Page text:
Except it wasn’t as black and white as that. Obviously Moulding and Partridge continued to write songs, they just didn’t present them to Virgin or record them. Instead they built up a stockpile of songs while they awaited Virgin to tire of the situation and release them from their restrictive contract. When Virgin finally did release them from contract, they set about recording the very best of these songs.

When Apple Venus was finally released in 1999, a three things were obvious. It was obviously one of the best albums XTC had ever recorded – lush, orchestral and easily one of the best sounding albums they’d ever released. Secondly, the extended creative lay-off had not had a negative effect on the songwriting skills of either Partridge or Moulding. From Partridge’s arresting opener “River of Orchids” to the mean-spirited and simmering anger of “Your Dictionary”, he was still an amazing songwriter and Moulding’s two offerings “Frivolous Tonight” and “Fruit Nut” demonstrated that he had mastered the art of balancing comfortable domestic middle-age and songwriting in an entirely unique way.

The third thing was the most crucial though. Dave Gregory, despite being a member of the band for twenty years, didn’t make much money from it and was getting tempting offers from elsewhere. As the recording sessions for XTC’s first album in seven years commenced, he didn’t agree with the more orchestrated sound and wanted to record more guitar-heavy material. Rather than disrupt the most crucial recording sessions of the band’s career, he simply left the band with the minimum of fuss. Despite this vast hole in their creative armoury, Moulding and Partridge soldiered on as a duo and Gregory received a modest credit on the album.

Ironically XTC’s next album would be their most guitar-heavy to date. Wasp Star (aka Apple Venus Part II), was an unashamed celebration of guitar pop and while not all the material was as strong as that on the previous album, it showed that XTC still had it in them to be a great rock band. “Stupidly Happy” and “I’m the Man Who Murdered Love” may be deceptively simple, but they’re still cracking guitar-pop songs and “In Another Life” and “You and the Clouds Will Still be Beautiful” are oddly romantic in their own way.

Word was that Partridge’s original idea was that both Apple Venus albums should be released together as a double album, with the orchestral and guitar material mixed together. When this idea was put aside on cost grounds, Apple Venus was the priority due to its complexity and it’s unique sound. Arguably if they’d returned with the straight guitar-rock of Wasp Star, Gregory may not have left the band at that point, but the album may not have caught the ear like Apple Venus did and they would have returned with a whimper rather than catching the attention of so many of their old fans in the way that they did.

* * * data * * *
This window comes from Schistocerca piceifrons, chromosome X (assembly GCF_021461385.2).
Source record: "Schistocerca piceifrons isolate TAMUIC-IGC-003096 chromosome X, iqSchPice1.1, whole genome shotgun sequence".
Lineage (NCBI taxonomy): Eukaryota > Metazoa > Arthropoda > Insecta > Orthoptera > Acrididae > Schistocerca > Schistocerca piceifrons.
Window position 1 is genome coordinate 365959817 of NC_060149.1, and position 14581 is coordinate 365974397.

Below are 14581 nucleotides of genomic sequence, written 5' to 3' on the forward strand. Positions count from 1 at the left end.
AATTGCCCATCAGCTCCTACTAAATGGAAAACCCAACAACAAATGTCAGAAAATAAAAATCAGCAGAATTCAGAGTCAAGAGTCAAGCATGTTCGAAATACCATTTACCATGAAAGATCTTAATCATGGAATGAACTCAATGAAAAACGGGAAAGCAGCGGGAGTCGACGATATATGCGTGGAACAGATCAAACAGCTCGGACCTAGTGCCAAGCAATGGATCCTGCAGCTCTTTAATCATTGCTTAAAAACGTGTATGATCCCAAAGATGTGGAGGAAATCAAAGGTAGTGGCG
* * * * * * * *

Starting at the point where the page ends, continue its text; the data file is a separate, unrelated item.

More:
There was this other band too…

In 1985 an EP snuck out by a band called The Dukes of Stratosphear, which harked back to the heady days of the first wave of garage-psychedelia. It created a moderate stir at the time, sold healthily without actually charting. A couple of years later the same band popped up to release an album called Psonic Psunspot, which was a more lush and less raw exploration of psychedelics.

Shortly after the release of Psonic Psunspot it was combined on CD with the 25 O’Clock EP on a compilation album called Chips from the Chocolate Fireball and unless you particularly want the expensively packaged individual reissues that were put out a few years ago, it’s the cheapest way to acquire both releases.

It’s the material from 25 O’Clock which really seduces the ear, being a six-track whistle-stop tour through psychedelia, taking in such diverse influences as Pink Floyd, The Move and The Electric Prunes. Oh and The Beatles. A bit.

The best tracks from 25 O’Clock are from the pen of Sir John Johns, with the single song by The Red Curtain being little more than filler in such exalted company as the title track, “My Love Explodes”, “Your Gold Dress” and the legendary “The Mole From The Ministry”. All in all 25 O’Clock is the equivalent of locking the legendary Nuggets compilation in your shed. Then blowing it up.

Breathtaking stuff.

After such lofty heights, the Psonic Psunspot album is inevitably a mellower and less adventurous affair, though it does have the benefit of being thematically linked by  acid fried nonsense phrases by one Lily Fraser. On Psonic Psunspot the fluid and languid guitar work of Lord Cornelius Plum is utilised more fully, as the album relied less on simple riffs and more on the lacquered sound provided by LCP.

If anything Psonic Psunspot is a more mature and tamer work than 25 O’Clock , but that does not mean that it is not a great album – it is. Undoubtedly so. The lyrics are once again miniature works of wonder, with The Red Curtain proving an equal talent to the more celebrated Sir John Johns and as established on 25 O’Clock, E I E I Owen proves to be one of the great unfussy and solid drummers ever captured on record.